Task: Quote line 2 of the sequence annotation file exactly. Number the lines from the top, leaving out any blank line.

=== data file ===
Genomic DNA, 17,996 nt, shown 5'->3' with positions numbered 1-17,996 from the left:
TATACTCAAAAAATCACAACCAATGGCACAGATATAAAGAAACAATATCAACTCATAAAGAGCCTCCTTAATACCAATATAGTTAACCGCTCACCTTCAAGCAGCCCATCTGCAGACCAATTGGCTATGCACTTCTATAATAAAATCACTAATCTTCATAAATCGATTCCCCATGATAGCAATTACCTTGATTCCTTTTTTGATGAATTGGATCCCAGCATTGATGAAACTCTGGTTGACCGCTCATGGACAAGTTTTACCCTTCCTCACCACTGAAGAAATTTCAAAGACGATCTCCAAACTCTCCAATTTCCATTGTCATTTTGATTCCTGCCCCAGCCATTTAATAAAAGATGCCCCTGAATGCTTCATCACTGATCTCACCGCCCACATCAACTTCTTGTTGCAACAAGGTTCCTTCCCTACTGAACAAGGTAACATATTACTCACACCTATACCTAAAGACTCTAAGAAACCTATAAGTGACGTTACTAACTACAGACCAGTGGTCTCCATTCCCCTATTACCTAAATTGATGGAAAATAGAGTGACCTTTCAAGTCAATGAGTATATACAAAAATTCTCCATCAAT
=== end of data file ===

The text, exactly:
TATACTCAAAAAATCACAACCAATGGCACAGATATAAAGAAACAATATCAACTCATAAAGAGCCTCCTTAATACCAATATAGTTAACCGCTCACCTTCAAGCAGCCCATCTGCAGACCAATTGGCTATGCACTTCTATAATAAAATCACTAATCTTCATAAATCGATTCCCCATGATAGCAATTACCTTGATTCCTTTTTTGATGAATTGGATCCCAGCATTGATGAAACTCTGGTTGACCGCTCATGGACAAGTTTTACCCTTCCTCACCACTGAAGAAATTTCAAAGACGATCTCCAAACTCTCCAATTTCCATTGTCATTTTGATTCCTGCCCCAGCCATTTAATAAAAGATGCCCCTGAATGCTTCATCACTGATCTCACCGCCCACATCAACTTCTTGTTGCAACAAGGTTCCTTCCCTACTGAACAAGGTAACATATTACTCACACCTATACCTAAAGACTCTAAGAAACCTATAAGTGACGTTACTAACTACAGACCAGTGGTCTCCATTCCCCTATTACCTAAATTGATGGAAAATAGAGTGACCTTTCAAGTCAATGAGTATATACAAAAATTCTCCATCAAT